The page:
[Date Prev][Date Next][Thread Prev][Thread Next][Date Index][Thread Index]
re: Presumption of XML's Stability (was RE: XML Blueberry (non-ASCII
- From: Murata Makoto <email@example.com>
- To: firstname.lastname@example.org
- Date: Tue, 10 Jul 2001 09:10:51 +0900
Mike Champion wrote:
>> XML was specifically designed to be stable on the
>> order of thousands of years.
> I would be very interested to hear the views of the members of the original
> XML WG as to the truth of this assertion.
Roger L. Costello wrote:
> Here's what Tim Bray said on this list on April 4, 2001:
> "In the closing days of getting XML 1.0 out the door, a
> lot of *reasonable* requests for enhancements were, in
> good software engineering style, kiboshed as being "for
> 1.1". Once 1.0 got out the door, everyone developed a
> strong case of (healthy IMHO) paranoia about screwing
> with the thing, and personally I'd be astounded to see
> anyone take on XML 1.1 in my lifetime; the cost is very high and the
> need doesn't seem that great..."
Reports from the XML WG frequently mentions XML 1.1. The original plan
was to create XML 1.1 really soon.
I find an interesting paragraph as below:
The WG has an outstanding work item to update Working Draft and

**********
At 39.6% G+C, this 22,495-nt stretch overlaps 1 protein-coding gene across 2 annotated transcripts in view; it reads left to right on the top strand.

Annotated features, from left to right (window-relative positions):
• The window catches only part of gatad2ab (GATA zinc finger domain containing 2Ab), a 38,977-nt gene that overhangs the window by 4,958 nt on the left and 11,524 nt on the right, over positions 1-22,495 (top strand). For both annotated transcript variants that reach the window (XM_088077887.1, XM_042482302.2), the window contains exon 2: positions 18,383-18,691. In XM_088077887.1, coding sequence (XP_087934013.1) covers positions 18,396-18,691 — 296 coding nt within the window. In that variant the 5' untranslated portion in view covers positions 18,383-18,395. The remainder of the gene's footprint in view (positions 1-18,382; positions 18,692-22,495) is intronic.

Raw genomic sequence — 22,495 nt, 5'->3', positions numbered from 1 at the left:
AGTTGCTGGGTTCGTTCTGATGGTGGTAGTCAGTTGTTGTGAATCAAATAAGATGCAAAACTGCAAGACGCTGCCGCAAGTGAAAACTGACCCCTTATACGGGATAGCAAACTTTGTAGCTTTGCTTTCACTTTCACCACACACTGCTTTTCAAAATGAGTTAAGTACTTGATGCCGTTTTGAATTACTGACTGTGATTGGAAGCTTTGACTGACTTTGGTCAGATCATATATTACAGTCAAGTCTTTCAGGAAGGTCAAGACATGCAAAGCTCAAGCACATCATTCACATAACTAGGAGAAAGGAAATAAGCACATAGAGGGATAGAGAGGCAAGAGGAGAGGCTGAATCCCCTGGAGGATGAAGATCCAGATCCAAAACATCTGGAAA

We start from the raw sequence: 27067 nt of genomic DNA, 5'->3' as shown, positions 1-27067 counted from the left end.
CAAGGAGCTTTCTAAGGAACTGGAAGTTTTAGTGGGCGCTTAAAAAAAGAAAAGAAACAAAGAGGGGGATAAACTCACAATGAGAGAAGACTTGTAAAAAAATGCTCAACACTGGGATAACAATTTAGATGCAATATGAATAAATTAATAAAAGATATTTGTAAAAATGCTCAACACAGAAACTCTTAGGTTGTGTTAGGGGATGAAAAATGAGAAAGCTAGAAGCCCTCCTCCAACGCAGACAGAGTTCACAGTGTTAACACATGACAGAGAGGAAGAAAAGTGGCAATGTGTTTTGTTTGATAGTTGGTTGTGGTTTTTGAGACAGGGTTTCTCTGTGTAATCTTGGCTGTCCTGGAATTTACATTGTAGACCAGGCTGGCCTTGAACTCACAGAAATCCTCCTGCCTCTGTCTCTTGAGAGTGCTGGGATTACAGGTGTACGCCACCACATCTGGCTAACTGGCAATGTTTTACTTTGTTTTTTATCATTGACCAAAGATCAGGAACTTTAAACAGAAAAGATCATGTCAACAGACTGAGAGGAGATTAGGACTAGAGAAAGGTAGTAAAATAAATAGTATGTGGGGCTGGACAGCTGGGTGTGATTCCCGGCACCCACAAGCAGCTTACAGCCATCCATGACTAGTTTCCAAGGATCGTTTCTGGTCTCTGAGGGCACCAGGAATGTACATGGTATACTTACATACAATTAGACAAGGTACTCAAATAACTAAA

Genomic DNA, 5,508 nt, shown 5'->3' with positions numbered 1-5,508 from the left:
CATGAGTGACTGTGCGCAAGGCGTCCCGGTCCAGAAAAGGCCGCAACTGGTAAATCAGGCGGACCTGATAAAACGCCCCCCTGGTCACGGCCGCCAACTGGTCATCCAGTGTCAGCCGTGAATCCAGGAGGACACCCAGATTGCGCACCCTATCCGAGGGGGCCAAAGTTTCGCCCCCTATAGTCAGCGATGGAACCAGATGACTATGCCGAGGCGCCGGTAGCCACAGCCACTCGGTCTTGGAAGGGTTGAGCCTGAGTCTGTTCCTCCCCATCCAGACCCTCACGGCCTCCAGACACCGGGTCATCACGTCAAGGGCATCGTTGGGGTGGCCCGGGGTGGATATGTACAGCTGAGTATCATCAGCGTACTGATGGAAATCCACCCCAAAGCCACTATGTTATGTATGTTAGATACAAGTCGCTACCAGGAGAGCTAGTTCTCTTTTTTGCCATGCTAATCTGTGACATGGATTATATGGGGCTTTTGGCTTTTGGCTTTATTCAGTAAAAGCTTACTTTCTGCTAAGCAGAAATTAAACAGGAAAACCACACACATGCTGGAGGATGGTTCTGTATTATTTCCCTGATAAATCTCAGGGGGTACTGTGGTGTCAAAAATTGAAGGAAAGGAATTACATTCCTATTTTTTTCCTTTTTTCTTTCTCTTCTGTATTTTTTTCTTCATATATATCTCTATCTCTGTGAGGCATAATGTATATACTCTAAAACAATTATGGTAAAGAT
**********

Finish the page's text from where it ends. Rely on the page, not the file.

PR dates for XML 1.1, and for XLL 1.0. There was some sentiment
that XLL 1.0 is of higher priority than XML 1.0, and in particular,
that it would be desirable that XLL 1.0 become a W3C Proposed
Recommendation at the time of the WWW7 conference in Brisbane in
Another interesting decision:
S.38 Should the grammar for version information be changed to allow
XML processors to accept version="1.1" without a fatal error, in the
interests of a smoother transition to later versions of XML?
Decision: Yes, a form of simple name token should be defined for use
there. Accompanying prose should say that the intent is that version
1.0 will mean this version of this spec and other values will be used
for later revisions. Processors may signal an error if they receive
documents labeled with versions they do not support. (But they need
not do so: a document may be labeled HTML 4.0 and be, at the same
time, legal HTML 1.0, and similarly for XML.) It is an error for a
document to use the value 1.0 if it does not conform to this version
of this spec.
Rationale: otherwise, the transition from version 1.0 of XML to later
versions will be fraught with problems. There is anecdotal evidence
that some other specifications which made this mistake have continued
to require that data conforming to versions 2 and later of the spec be
labeled version=1.0, precisely because the installed base of parsers
had hard-coded the value.